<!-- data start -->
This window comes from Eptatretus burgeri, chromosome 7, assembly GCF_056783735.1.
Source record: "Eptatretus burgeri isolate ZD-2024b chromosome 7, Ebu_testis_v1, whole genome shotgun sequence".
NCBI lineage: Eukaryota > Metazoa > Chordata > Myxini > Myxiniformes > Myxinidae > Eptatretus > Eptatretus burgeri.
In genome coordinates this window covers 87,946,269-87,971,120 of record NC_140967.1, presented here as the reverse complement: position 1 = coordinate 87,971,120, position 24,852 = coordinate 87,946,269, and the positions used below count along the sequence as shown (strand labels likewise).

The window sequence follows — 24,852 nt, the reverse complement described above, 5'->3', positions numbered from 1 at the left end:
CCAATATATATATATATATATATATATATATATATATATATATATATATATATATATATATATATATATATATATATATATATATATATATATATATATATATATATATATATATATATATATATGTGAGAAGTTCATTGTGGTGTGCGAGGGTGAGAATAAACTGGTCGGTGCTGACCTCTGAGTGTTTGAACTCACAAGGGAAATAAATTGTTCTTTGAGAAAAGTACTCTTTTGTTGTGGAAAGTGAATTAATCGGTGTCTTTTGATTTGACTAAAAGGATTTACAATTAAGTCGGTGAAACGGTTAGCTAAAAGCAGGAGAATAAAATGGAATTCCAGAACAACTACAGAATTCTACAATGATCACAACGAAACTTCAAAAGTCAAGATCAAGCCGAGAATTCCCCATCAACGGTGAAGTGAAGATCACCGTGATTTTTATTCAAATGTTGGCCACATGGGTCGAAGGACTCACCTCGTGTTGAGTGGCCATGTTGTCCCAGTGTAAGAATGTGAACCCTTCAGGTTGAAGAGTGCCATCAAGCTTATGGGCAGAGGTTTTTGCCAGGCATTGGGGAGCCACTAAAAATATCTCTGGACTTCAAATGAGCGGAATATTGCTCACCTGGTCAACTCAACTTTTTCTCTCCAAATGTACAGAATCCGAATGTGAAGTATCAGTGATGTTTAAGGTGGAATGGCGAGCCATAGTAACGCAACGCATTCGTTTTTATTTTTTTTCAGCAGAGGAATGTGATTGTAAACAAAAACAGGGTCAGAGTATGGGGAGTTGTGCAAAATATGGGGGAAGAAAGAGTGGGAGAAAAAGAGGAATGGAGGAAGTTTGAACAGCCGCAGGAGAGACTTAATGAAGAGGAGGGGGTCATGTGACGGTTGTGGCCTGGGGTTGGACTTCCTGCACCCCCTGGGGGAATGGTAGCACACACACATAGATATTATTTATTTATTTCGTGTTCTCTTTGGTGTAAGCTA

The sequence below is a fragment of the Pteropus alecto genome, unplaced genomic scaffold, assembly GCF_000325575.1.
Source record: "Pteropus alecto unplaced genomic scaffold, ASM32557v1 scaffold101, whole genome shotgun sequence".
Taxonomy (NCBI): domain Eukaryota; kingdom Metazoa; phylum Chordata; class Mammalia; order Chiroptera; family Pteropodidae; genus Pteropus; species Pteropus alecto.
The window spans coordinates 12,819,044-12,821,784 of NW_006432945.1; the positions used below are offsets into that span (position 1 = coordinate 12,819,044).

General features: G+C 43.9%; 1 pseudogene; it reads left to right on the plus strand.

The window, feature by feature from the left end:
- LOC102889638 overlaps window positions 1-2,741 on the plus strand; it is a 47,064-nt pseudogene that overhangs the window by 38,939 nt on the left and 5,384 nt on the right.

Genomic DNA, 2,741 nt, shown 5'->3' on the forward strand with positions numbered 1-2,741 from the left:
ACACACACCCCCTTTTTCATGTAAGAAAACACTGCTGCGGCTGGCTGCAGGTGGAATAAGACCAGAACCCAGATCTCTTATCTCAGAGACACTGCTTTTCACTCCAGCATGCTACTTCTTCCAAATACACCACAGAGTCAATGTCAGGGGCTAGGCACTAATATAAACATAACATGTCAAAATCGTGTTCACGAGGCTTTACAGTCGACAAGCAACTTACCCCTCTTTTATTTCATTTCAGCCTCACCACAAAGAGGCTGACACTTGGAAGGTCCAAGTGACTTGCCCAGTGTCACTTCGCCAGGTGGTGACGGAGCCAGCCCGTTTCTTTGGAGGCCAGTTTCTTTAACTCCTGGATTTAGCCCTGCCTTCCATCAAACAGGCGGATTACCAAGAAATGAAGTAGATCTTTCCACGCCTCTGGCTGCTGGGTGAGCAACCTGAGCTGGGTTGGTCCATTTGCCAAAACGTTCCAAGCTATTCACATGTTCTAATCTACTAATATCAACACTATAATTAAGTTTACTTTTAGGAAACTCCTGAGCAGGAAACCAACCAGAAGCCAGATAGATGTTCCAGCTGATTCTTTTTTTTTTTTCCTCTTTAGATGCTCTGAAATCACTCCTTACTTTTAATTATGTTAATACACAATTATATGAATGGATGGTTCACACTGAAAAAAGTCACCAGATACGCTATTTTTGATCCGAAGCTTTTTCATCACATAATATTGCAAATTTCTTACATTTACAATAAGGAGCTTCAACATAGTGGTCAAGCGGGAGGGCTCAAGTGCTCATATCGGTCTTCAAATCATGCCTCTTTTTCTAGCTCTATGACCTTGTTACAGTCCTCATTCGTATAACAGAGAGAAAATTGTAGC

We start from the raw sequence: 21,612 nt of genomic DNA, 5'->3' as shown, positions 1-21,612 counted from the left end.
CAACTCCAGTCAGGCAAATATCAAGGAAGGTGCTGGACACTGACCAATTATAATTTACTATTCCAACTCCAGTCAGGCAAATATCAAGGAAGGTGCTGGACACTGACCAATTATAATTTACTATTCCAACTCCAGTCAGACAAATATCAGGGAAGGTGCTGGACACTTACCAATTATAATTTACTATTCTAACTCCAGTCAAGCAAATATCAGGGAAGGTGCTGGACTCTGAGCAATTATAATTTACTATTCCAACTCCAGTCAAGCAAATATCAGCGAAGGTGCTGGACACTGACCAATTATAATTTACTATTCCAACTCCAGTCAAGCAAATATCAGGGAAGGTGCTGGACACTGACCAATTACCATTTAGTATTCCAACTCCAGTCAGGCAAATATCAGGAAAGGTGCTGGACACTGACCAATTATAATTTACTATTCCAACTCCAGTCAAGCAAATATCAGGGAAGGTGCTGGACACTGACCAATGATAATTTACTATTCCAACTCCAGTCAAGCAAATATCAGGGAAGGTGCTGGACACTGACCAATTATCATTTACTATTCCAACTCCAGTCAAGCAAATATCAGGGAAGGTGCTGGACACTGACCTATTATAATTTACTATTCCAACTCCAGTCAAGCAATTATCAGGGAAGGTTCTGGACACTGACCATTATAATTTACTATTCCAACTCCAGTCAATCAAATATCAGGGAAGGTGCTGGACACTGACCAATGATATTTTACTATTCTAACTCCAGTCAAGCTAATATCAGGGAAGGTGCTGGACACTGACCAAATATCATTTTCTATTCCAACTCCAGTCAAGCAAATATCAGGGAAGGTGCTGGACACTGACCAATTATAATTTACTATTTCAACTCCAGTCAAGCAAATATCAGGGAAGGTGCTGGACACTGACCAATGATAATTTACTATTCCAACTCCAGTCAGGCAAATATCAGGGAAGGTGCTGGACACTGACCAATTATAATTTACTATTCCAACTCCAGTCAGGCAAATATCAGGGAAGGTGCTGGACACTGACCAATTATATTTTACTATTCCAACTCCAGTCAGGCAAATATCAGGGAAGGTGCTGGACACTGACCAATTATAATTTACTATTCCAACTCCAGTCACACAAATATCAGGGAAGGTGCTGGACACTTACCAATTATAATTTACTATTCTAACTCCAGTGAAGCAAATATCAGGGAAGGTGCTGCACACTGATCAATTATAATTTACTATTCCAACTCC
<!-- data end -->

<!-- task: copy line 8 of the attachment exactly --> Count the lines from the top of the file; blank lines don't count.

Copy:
Source record: "Pteropus alecto unplaced genomic scaffold, ASM32557v1 scaffold101, whole genome shotgun sequence".